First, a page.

Near Howell in Ford County, Kansas — The American Midwest (Upper Plains)
Santa Fe Trail Sites to the East
Unlike the emigrant trails that took travelers west to Utah, Oregon, and California, the Santa Fe Trail mainly handled commercial traffic moving east and west.
When Santa Fe became part of the United States in 1848 after the Mexican-American War, trade barriers were removed and traffic increased.
The need for the trail ended with the arrival of the railroad in Santa Fe in 1880. Today the Santa Fe Trail is designated a national historic trail by the United States Congress. There are many opportunities along its length to see ruts left by the wheels of the wagon trains.
Network of Trade
The Santa Fe Trail linked a system of international trading routes. Goods heading east were transported on rivers and canals to reach the ports of New York City and New Orleans. El Camino Real de Tierra Adentro connected Santa Fe to Chihuahua, Mexico, and sites farther south.
First Trip Across the Plains
Henry made his first trip across the plains on the Trail in 1838 and yearly after that and made friends with Indian Chiefs along the Trail...they looked upon him as a great man. It was his fearlessness and his remarkable strength of character and vitality that appealed to the Indians, therefore the wagons bearing the name H. Mayer & Company were never molested.
Near here in 1822, a blizzard stopped Santa Fe-bound traders. They dug holes, buried, and stored (cached) their goods until they returned from Taos six months later. The holes remained until recent times and became the landmark known as the "Caches" on the trail.
100th Meridian Marker
The 100th degree of longitude long served as a boundary between nations: first between France and Spain; later as the boundary for the Louisiana Purchase between Spain and the U.S.; and finally between Mexico and the U.S. after 1821. Located in Dodge City, the meridian symbolizes the physical demarcation where the east ended and the west began.
Fort Dodge, founded in 1865, protected the Santa Fe Trail. Previously used as a campsite by trail travelers, the fort sat at the junction of the wet and dry routes. Fort Dodge troops were also charged with the protection of stagecoaches, mail, and railroad construction crews. The fort was removed from service in 1882. Today the former fort serves as the Kansas State Soldiers Home.
Wet and Dry Routes Junction
From just west of Great Bend to this point, there were two major routes of the trail, the wet route and the dry route. The Wet Route ran closer to the Arkansas River and the Dry Route ran atop the ridge. Here they joined and multiple ruts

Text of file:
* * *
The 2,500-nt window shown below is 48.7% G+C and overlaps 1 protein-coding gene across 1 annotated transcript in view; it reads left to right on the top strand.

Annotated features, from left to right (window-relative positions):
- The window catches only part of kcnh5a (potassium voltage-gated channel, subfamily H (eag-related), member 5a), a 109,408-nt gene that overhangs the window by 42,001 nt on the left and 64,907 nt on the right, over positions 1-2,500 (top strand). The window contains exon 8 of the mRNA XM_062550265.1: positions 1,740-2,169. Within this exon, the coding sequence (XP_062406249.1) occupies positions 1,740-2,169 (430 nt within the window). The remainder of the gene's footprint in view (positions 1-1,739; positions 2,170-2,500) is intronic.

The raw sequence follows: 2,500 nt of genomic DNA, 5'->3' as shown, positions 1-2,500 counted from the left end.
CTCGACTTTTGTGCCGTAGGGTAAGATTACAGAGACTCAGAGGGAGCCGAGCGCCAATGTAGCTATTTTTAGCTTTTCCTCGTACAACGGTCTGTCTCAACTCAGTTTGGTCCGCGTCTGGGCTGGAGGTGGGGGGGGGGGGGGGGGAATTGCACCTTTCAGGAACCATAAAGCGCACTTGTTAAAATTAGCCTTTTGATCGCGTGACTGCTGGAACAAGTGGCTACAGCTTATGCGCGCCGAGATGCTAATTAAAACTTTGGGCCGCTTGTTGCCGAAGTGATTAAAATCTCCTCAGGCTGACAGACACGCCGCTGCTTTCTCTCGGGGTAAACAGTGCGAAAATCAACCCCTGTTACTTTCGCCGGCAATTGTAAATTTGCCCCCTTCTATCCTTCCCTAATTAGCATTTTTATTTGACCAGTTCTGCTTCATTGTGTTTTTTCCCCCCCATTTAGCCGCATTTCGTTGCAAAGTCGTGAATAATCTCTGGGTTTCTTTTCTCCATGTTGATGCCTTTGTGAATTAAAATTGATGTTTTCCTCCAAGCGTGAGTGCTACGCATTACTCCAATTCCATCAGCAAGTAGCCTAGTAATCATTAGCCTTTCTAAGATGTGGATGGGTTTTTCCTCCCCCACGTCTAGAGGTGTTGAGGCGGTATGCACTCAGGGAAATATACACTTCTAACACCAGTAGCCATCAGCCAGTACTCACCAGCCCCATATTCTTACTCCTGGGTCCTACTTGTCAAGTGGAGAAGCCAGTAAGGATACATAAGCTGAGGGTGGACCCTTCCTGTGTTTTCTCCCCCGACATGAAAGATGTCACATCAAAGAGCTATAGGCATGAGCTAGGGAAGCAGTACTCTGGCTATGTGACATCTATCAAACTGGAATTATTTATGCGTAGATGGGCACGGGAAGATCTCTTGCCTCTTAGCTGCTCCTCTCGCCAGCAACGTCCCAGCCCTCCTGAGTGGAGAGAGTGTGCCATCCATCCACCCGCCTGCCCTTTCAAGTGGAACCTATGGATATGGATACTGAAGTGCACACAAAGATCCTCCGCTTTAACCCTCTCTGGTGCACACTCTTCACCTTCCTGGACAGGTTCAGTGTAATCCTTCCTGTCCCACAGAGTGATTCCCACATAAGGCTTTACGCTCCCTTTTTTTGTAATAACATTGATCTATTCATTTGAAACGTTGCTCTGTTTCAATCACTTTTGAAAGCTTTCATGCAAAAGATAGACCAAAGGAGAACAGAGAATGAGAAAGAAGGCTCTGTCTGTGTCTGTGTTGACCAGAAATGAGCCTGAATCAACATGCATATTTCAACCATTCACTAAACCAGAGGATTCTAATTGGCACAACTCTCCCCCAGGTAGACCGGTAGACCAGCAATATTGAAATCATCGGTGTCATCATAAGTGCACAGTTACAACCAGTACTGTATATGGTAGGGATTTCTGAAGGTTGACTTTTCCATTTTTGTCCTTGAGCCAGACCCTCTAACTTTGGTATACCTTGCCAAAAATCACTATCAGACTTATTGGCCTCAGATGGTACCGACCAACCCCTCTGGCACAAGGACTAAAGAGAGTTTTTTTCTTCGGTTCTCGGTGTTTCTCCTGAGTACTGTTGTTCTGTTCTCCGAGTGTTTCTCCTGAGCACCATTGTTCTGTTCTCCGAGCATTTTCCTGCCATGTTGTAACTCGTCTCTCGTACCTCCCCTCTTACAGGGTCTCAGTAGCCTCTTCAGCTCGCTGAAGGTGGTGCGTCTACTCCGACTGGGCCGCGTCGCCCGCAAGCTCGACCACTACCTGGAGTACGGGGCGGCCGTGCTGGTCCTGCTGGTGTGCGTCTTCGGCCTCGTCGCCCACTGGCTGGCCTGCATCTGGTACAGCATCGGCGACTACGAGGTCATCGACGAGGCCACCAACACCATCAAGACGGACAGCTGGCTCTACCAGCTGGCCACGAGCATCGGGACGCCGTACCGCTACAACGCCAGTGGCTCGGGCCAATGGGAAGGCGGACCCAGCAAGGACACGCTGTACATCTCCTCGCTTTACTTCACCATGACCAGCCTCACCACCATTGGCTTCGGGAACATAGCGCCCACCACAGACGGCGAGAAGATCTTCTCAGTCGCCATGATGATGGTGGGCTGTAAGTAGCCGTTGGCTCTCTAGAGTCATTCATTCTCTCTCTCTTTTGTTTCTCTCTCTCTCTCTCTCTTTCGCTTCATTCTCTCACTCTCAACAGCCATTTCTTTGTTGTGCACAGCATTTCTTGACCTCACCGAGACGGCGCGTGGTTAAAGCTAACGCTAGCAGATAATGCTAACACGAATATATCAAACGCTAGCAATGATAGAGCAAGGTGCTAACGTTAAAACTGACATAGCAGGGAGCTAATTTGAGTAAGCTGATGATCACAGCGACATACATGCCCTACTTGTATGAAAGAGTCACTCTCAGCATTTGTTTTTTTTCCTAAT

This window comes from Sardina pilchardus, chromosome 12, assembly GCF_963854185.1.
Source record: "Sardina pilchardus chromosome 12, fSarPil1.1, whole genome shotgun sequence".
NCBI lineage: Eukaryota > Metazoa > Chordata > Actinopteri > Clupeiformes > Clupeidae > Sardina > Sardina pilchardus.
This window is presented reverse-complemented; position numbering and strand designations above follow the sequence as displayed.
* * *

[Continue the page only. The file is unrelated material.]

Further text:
Mulberry Creek Crossing
Visit this site to get a better understanding of what a river crossing entailed. An early and less used crossing of the Santa Fe Trail, Mulberry Creek meets the Arkansas River on its south side, near present-day Ford, Kansas.
Fort Larned National Historic Site
Active from 1859 to 1878, Fort Larned was a major military installation on the Santa Fe Trail. Nine of the 10 original stone buildings remain today. Visit one of the best preserved frontier military posts in the West, as well as on the entire Santa Fe Trail.
Erected by National Park Service, Boot Hill Museum, and Santa Fe Trail Association.
Marker series. This marker is included in the Santa Fe Trail marker series.
Location. 37° 47.387′ N, 100° 11.828′ W. Marker is near Howell, Kansas, in Ford County. Click for map. Trail Ruts Park is on the right while traveling west of US Hwy 50/400, about ½ mile west of Howell Road. Marker is in this post office area: Dodge City KS 67801, United States of America.
Other nearby markers. At least 8 other markers are within walking distance of this marker. Trails on the Prairie (here, next to this marker); Santa Fe Trail Sites to the West & South A Fine Country... (here, next to this marker); Santa Fe Trail, 1821 - 1880 (here, next to this marker); Campsite of the U.S. Survey Team Sept. 10-21, 1825 (within shouting distance of this marker); a different marker also named Santa Fe Trail (within shouting distance of this marker); The Worst Piece of Road (about 400 feet away, measured in a direct line); Santa Fe Trail Remains (about 500 feet away). Click for a list of all markers in Howell.
Also see . . .
1. Santa Fe National Historic Trail. (Submitted on May 26, 2013, by William Fischer, Jr. of Scranton, Pennsylvania.)
2. Santa Fe Trail Association. (Submitted on May 26, 2013, by William Fischer, Jr. of Scranton, Pennsylvania.)
Categories. • Forts, Castles • Industry & Commerce • Man-Made Features • Roads & Vehicles •
Credits. This page originally submitted on , by William Fischer, Jr. of Scranton, Pennsylvania. This page has been viewed 409 times since then and 23 times this year. Photos: 1, 2, 3, 4. submitted on , by William Fischer, Jr. of Scranton, Pennsylvania. This page was last revised on June 16, 2016.